Rationing the food didn't seem to work at first. Every so often I'd get a weight reading in the upper 390's and I would freak out, thinking that I wasn't losing weight. But last week I decided to do some numerical analysis on the numbers and noticed a downward trend. This week I had 4 readings turn out to be my lowest readings of the year so far, so it's pretty clear to me now that my new diet is working after all. I'm happy that I'm finally making progress this year again, and even though it's not 3 pounds a week, I'll still gladly take 1 pound a week. Hell I'll take a half pound, as long as it's something. I have been breaking personal speed records left and right this year, culminating in a 16.8mph ride tonight, and I can feel how much faster I would be if I could just drop some of this frigging weight. I'm 384 pounds now, and I keep thinking "how much better could I do if I hadn't have gained that 40 over winter?". Well, next year we will see.

    After my very long plateau I think the solution was to just lower my caloric intake some more. It's hard to do when you're doing lots of active workouts and your body is screaming at you "FEED ME SEYMORE!". But now that I've gotten a taste that this is the proper way to do it, I think my mind can overcome my body.

  3. #3
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    Summer 2009 while I was on vacation in Oregon with the family my wife took a very unflattering profile picture of me while swimming in the local swimming hole. Back home while looking at the pictures I was struck by all the extra weight I was carrying. I'm 5' 11'' and was 250 lbs then.

    Between 2009 and 2011 I dropped 65 lbs and 10 inches off my waist line. Lost most of that by simply commuting to work.

    I've been bouncing between 185 and 190 lbs for the last year. The commute to lose weight strategy isn't working anymore. I need to figure out something different to shock the system so I can drop the last 20 lbs and get down to my goal weight.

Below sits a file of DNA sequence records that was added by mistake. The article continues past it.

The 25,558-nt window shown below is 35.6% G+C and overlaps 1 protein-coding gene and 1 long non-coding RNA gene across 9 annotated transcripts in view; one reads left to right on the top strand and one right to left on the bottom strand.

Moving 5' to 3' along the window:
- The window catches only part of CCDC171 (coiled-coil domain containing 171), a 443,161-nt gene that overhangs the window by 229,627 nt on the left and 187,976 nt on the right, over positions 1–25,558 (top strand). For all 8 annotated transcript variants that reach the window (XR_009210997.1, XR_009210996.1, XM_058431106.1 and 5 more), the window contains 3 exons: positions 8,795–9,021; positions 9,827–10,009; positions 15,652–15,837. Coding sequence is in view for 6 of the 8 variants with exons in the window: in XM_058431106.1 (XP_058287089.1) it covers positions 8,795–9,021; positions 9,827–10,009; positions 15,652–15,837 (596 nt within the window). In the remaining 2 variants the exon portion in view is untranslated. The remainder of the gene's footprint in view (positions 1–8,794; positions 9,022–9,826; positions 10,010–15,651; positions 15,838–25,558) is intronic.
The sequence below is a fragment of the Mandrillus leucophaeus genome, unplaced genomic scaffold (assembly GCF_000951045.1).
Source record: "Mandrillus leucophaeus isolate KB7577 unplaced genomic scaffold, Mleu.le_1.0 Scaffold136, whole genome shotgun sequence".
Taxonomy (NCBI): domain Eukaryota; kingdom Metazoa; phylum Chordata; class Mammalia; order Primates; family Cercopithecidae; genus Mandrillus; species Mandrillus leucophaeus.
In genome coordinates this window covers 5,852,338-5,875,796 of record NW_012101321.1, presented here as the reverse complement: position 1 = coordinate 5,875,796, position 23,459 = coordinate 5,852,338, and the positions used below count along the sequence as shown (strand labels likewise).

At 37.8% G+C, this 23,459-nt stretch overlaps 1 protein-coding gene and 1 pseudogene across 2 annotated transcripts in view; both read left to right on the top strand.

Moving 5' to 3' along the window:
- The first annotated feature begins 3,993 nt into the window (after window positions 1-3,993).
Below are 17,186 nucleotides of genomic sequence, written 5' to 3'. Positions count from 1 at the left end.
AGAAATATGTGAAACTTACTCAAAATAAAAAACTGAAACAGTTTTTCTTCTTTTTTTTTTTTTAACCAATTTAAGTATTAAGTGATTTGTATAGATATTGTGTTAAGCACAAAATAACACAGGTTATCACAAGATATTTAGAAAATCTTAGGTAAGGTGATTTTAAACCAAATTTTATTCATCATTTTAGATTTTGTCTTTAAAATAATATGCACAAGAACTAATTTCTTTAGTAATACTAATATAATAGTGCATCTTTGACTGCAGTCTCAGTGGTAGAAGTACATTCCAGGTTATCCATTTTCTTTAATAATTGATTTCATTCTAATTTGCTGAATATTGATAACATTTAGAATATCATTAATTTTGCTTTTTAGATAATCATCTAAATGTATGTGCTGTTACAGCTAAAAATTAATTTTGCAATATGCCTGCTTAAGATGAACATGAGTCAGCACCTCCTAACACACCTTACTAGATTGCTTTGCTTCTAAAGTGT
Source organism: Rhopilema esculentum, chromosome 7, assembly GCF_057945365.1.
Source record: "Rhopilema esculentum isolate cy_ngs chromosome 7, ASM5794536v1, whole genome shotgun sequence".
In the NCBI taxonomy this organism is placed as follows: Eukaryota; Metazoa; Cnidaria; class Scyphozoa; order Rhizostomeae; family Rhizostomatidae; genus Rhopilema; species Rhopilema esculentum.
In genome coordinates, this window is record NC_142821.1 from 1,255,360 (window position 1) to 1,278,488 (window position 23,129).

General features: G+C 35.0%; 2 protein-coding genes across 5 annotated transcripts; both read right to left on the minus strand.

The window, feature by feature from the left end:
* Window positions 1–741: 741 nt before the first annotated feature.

4. #4
    Senior Member PedalingFool's Avatar
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    Started off at like 232... went down the 210 pretty fast and got stuck there for a month or so.
    Then I got down to 203 about two weeks ago... still stuck there.

    I am going to put the scale away for the rest of this month and just keep riding and then weigh myself on Sept 1st.

  5. #5
    A square going nowhere psalm's Avatar
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    Jan 2011 290 pounds
    July 2011 235 pounds

    Then I got stuck there, my plateau lasted a few months. I was riding a lot, ran a 5K in Sept 2011 and felt good, but I wasn't losing any more weight. Thanksgiving comes around, went for a run that morning, turns out that would be my last run for a while, I weighed myself and was still 235. I got really frustrated, I pigged out that weekend. Got lazy and stopped running, rode my bike maybe once a month if that, started drinking and eating junk again. Like Mithrandir I stopped stepping on the scale. I knew I had gained I just didn't want to know how much. Fast forward to July this year I finally step on that dreaded scale, 265 it said. I got mad at myself, all that work wasted, gone, because I was frustrated at not losing any more weight.

    I started running again, and even though I don't get to ride my bike nearly as much as I wish I could, I ride it as much as I can.

    I've realized one thing. Yeah I got stuck at 235 last year, but 235 pounds is way better then when I was at 315, or 290, or 265 that I am at today.

    As of this morning I weigh 265, and I wish I weighed 235.
    01:20:23:00
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  6. #6
    Banned. Mr. Beanz's Avatar
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    Quote Originally Posted by JakiChan View Post
    I was 460 then, 235 now.
    Sorry, I have nothing to say but Oh ****!!!!:eek

  7. #7
    Senior Member BionicChris's Avatar
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    I dropped from 240 to 186 (at 6ft4 I still feel over 200 though!) and I have been between 186-190 since March. I spent the whole of May off the bike, and then got back on late June, I've stuck at the 188 mark for the past month and just cannot shake it.

    In the winter when it gets a bit too foul to ride outdoors I will be doing a lot of interval training in an attempt to get down to 174lbs.